Prizewinning author Raphaela Edelbauer’s latest book is a remarkable work of literary fiction. Set in Vienna in the early twentieth century, Edelbauer’s narrative deftly interweaves historical fact and fiction to portray the upheaval of a society on the brink of war, the gulf between people’s dreams and reality, and the disparity between rich and poor.
On 30 July 1914 – just as the First World War is about to be declared – seventeen-year-old Hans, a penniless groom from Tirol, arrives in Vienna to seek therapy from Helene, a psychoanalyst who specialises in mass hysteria and parapsychological emotions. Hans believes he has a gift: the uncanny ability to voice thoughts in his head that are then uttered by other people. Helene grants him a brief audience and tells him to come back the following day for a session.
On his way out, Hans meets Klara, an aspiring mathematician from a poor background, who, having received financial support from Helene, is preparing for her viva on the incommensurability of numbers. Klara introduces him to her friend Adam, who is also receiving therapy from Helene. Adam is from an aristocratic family and destined to fight for his country. The three strike up an instant friendship and Klara and Adam offer to take Hans under their wing. In less than forty-eight hours, Hans accompanies Adam to a rehearsal of Schönberg’s second string quartet that culminates in a fight; attends a formal dinner at Adam’s parents’ house dressed in some of his clothes; is taken to the Trabant, an underground bar filled with all sorts of unsavoury characters from different walks of life; takes drugs; finds out about Adam’s illegitimate child; and visits the hovel that is Klara’s parents’ home so that she can retrieve some papers.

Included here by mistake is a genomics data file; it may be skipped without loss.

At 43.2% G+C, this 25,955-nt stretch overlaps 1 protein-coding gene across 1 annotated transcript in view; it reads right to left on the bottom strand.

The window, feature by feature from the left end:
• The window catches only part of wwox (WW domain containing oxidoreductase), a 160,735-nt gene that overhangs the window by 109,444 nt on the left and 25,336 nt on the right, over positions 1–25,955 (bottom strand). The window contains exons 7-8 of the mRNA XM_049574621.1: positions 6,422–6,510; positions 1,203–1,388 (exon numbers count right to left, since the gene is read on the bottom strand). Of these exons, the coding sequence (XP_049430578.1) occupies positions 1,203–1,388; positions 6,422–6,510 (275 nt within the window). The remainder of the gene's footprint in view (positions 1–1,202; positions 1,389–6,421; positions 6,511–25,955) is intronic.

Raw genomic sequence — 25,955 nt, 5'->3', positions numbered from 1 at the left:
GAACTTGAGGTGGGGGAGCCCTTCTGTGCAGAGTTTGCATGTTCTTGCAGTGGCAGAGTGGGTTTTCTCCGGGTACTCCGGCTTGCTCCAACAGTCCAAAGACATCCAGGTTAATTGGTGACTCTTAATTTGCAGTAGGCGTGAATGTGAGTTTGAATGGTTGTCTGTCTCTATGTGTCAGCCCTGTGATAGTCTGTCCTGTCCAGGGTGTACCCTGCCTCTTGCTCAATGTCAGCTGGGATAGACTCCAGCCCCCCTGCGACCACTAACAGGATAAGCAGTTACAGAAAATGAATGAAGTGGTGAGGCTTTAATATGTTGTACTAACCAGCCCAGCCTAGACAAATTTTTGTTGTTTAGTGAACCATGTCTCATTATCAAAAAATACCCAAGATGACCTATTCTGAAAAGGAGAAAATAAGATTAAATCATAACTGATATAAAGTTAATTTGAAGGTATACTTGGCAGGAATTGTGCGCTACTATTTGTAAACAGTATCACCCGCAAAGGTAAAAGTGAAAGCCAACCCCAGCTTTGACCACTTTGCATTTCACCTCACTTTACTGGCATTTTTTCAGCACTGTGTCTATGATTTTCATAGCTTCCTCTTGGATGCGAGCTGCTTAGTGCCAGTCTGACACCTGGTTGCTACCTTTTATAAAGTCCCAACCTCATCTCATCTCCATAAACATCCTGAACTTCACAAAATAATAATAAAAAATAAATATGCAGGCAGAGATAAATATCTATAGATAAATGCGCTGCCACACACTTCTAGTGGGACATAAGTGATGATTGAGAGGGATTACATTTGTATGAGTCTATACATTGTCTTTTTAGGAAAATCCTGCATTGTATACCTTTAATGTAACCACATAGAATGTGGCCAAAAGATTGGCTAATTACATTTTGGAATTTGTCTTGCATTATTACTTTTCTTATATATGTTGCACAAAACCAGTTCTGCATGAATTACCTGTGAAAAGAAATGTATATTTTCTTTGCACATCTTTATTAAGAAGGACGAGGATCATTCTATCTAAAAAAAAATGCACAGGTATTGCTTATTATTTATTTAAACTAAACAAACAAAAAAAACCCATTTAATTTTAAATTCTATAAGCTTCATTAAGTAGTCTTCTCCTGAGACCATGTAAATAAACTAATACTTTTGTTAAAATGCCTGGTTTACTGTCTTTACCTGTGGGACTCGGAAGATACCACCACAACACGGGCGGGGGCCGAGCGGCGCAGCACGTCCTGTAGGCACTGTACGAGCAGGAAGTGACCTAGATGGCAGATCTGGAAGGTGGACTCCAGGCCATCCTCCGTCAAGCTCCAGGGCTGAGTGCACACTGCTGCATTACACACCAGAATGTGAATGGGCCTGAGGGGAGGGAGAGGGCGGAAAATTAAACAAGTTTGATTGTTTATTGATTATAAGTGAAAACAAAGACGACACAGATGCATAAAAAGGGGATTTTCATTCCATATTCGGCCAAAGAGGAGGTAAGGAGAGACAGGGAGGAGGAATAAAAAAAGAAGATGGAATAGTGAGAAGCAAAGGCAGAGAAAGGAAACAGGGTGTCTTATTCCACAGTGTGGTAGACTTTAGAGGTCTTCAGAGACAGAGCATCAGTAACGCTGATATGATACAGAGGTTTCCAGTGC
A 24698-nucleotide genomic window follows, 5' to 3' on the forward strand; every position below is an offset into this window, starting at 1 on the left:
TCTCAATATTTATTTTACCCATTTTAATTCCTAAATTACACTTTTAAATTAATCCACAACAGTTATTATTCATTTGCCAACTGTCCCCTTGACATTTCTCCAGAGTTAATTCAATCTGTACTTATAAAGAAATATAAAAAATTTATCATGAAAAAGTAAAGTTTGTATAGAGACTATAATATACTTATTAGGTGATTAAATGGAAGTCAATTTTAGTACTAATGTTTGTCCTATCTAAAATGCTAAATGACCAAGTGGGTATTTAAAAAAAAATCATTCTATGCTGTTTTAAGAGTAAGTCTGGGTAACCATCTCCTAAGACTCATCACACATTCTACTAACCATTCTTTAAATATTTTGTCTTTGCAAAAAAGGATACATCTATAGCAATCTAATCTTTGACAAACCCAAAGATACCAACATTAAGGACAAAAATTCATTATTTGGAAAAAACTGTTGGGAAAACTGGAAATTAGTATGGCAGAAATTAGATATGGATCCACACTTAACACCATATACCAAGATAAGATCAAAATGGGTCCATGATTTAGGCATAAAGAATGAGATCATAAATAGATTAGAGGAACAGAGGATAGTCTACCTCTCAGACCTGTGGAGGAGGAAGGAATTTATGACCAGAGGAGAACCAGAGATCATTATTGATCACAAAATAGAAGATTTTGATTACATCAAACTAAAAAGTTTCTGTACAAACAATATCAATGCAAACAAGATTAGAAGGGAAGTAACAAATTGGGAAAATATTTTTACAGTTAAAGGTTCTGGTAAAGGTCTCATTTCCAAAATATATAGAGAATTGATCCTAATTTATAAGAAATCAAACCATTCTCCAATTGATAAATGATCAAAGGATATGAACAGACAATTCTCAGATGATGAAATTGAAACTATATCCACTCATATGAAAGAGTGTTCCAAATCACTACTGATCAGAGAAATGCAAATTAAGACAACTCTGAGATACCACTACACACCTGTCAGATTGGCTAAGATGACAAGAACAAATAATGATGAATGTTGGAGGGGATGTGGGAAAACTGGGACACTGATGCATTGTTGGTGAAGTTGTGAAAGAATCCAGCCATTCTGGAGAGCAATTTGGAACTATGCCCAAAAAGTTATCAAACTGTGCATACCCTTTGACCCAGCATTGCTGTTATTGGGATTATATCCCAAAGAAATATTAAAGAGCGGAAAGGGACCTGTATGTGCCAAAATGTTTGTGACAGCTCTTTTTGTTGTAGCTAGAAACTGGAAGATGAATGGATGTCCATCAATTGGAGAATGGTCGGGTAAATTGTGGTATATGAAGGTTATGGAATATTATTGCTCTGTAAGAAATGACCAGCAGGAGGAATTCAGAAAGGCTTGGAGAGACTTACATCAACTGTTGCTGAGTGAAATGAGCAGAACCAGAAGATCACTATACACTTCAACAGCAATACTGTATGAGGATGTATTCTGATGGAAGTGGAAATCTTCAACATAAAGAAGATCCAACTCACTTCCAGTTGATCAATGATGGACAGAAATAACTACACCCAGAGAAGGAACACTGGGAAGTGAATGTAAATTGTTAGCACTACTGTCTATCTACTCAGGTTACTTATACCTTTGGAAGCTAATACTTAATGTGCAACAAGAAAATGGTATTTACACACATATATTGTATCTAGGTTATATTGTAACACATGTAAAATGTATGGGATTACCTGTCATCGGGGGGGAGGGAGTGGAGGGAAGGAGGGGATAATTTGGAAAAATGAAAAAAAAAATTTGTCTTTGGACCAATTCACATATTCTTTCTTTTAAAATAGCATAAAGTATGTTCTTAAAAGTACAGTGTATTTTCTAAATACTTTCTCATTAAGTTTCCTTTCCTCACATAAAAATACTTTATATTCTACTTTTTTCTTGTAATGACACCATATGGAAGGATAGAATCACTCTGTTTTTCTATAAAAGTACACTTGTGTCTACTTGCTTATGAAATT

Together they navigate various obstacles, getting caught up in brawls and the unrest of a country about to go to war. When they finally get to the university for Klara’s viva, the examination is interrupted by an unruly mob and her hopes of becoming one of the few women to be awarded a doctorate are dashed. Adam bids his farewell and goes to join his regiment, and although Hans had no intention of joining up, he is spotted by a young man whom he met when he arrived in Vienna and is persuaded to join up.
The Incommensurables is richly populated with well-developed characters and showcases pre-war Viennese society, with numerous allusions to famous political figures, notable composers, biologists, psychotherapists, mathematicians and philosophers. The novel deals with mass behaviour, women’s rights and social injustice. It will pique readers’ interest from the title onwards, maintaining their attention all the way to its fascinating conclusion.